Evolution experiments on isolated islands
Mottled Molakai spider, photo by George Roderick
The Hawaiian Islands offer sun-loving tourists a chance to get away from it all in a peaceful paradise, and it is these same qualities that make the islands the perfect place to study evolution. Hawaiian fruit flies, silversword plants, and honeycreeper birds, for example, all offer particularly dramatic examples of the processes of speciation and subsequent adaptation. Last month, biologists added another organism to that list. The ancestor of Hawaiian stick spiders (genus Ariamnes), which have elongated and sometimes sail-shaped abdomens, arrived on Kauai about 1.7 million years ago and proceeded to diversify and evolve in a remarkably predictable manner.
Where's the evolution?
Hawaii is a hotbed of evolutionary study for a few reasons (even beyond the beaches, Mai Tais, and shave ice that are available in between collecting trips!). The current archipelago of volcanic islands has been sequentially rising up out of the Pacific over the last five million years, starting west of Kauai and most recently with the island of Hawaii, which is less than a million years old. Hawaii's isolation — it's about as far from other major land masses as it is possible to get — means that immigrants are relatively rare. Furthermore, the scarcity of natural predators makes it a relatively safe haven for any immigrant that does happen to land on these distant lava mounds. Taken together, these traits make Hawaii a tractable study system to reconstruct evolutionary history. Each of the islands forms its own natural experiment, having risen from the ocean as nearly identical blank slates, without vegetation or land animals. Using geological and genetic information, it's possible to sort out the ages of the islands, as well as when which creatures made it where and when.
The ancestors of the original Ariamnes immigrants were likely spiders that made their living hiding out on the webs of other species and stealing food from the webspinners, but on Hawaii they mainly live off of a web and hunt other spiders at night. Ariamnes arrived on Kauai about 1.7 million years ago, then soon after that on Oahu, then on Maui, and finally on Hawaii. Each island now supports multiple species of Ariamnes, which come in a few different varieties: a gold-colored version of the spider that hides under leaves during the day, a dark-colored form that lives on dead ferns and under rocky overhangs, and a ghostly matte-white sort that blends in with the white lichens on which it camouflages itself. Kauai hosts two dark species and one gold. Oahu and Maui harbor many species representing all three forms. And Hawaii boasts two gold-colored species and three dark. One might guess that all the gold species are closely related to each other, all the white ones are kin, etc. But genetic testing supports the idea of evolutionary lability in color (and treacherous travel across the sea to the next island): for the most part, species on each island form a distinct genetic group and are more closely related to each other than to spiders from other islands. This evidence suggests that each time the spiders settled on a new island, they diversified into a few standard forms, evolving similar coloration and life habits each time.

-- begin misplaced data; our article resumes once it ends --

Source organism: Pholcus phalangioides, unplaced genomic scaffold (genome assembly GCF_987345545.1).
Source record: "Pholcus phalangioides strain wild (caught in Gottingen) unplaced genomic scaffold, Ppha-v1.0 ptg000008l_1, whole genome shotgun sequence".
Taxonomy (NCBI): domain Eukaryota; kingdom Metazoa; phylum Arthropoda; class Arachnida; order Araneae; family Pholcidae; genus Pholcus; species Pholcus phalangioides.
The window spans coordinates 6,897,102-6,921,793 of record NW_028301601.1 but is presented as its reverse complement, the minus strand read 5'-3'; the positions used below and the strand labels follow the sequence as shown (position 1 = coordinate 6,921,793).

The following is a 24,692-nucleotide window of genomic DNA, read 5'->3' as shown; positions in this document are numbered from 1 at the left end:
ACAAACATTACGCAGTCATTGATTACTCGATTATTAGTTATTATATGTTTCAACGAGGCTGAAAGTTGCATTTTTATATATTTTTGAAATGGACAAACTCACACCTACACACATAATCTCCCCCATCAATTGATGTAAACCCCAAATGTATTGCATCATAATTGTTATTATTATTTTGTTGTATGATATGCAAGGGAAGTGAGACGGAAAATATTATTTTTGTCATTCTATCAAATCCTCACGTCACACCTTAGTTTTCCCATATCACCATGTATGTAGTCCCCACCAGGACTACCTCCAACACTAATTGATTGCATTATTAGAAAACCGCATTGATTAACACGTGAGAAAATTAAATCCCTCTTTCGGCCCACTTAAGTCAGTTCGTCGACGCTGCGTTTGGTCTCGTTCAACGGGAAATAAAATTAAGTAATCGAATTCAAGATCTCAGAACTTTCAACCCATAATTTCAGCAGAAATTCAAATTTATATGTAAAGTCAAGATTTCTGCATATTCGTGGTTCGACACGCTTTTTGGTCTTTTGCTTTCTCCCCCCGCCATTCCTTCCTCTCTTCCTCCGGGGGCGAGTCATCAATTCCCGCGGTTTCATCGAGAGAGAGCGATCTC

Phylogenetic tree showing the adaptive radiation of Hawaiian stick spiders. The colored branches indicate that the same camouflage patterns have evolved again and again as the spiders invaded new islands.
An adaptive radiation occurs when a lineage rapidly speciates, with each new lineage evolving adaptations that make it distinct from its close relatives. Biologists think this might occur more easily on islands (or their liquid equivalents: lakes), where some niches in an ecosystem could be empty, perhaps because the island is geologically young or because a natural disaster wiped out many of the previous residents. The idea is that, in such an ecosystem, any member of an immigrant lineage who has a slight edge for making its living in a different way from its kin would experience natural selection favoring that alternate life style, since it would then avoid competition from other members of its own species as well as be able to access relatively untapped resources. Over time, this process could lead to reproductive isolation and speciation. In the case of Hawaiian Ariamnes, natural selection seems to have acted on the spiders' ability to camouflage themselves against predators (mostly birds) during the day. Some lineages became leaf-camouflage specialists, some nook specialists, and some lichen specialists, and in each case, convergent evolution of the corresponding coloration (gold, dark, and white, respectively) was favored. The reconstructed evolutionary tree of the spiders suggests that nook-hiding and dark coloration evolved six separate times!
The example of Hawaiian Ariamnes showcases the features that make evolutionary biologists so fond of islands: in this lineage we can observe the results of four separate natural experiments in evolution (one on each of the four islands involved) — and in each case, the results of the experiment were remarkably similar to one another, revealing basic trends in the underlying evolutionary processes and allowing greater understanding of how these processes work. It's not that evolution operates in fundamentally different ways on islands than on the mainland; it's that the nature of islands (isolation, often young age, and potentially simpler ecologies) allow us to more easily untangle the evolutionary processes that act on all life, wherever it exists. But surely the shave ice doesn't hurt either!
Discussion and extension questions
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